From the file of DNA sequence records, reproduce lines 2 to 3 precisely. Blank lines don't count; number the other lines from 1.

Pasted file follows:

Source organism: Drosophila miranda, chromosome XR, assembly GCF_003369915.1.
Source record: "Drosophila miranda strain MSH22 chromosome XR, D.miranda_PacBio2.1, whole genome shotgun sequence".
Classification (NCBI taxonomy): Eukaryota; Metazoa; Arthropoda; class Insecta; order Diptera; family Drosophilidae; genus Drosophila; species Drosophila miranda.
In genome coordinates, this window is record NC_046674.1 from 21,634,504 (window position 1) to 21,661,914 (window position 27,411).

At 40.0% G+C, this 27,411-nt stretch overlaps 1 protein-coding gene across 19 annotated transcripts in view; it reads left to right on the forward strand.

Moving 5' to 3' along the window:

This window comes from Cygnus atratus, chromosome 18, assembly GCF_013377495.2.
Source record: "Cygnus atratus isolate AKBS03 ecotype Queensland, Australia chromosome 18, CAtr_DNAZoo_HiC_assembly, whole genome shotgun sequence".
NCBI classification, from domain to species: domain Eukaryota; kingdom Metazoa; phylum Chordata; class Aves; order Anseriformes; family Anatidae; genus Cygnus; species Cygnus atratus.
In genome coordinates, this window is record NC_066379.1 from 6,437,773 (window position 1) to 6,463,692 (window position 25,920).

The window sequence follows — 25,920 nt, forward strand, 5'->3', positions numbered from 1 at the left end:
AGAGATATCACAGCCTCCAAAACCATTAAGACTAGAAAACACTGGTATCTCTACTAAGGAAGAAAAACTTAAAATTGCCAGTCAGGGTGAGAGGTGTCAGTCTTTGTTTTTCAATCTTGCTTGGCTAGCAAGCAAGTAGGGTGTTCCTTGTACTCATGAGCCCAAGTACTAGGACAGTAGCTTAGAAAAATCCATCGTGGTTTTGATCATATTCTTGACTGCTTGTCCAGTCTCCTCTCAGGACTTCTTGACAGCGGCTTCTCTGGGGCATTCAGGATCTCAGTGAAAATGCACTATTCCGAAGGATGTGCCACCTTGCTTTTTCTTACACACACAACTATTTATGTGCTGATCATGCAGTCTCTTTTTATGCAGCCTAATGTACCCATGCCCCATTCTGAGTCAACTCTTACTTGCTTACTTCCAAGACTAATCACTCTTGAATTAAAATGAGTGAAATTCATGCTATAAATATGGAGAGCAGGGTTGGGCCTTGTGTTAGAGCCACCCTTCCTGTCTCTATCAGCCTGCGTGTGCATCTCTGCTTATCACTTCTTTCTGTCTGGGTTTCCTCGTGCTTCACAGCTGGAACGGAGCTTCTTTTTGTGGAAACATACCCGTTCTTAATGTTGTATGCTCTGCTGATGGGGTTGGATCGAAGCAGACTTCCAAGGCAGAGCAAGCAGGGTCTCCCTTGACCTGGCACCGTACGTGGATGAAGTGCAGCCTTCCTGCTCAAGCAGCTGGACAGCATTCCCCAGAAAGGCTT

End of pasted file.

Source record: "Drosophila miranda strain MSH22 chromosome XR, D.miranda_PacBio2.1, whole genome shotgun sequence".
Classification (NCBI taxonomy): Eukaryota; Metazoa; Arthropoda; class Insecta; order Diptera; family Drosophilidae; genus Drosophila; species Drosophila miranda.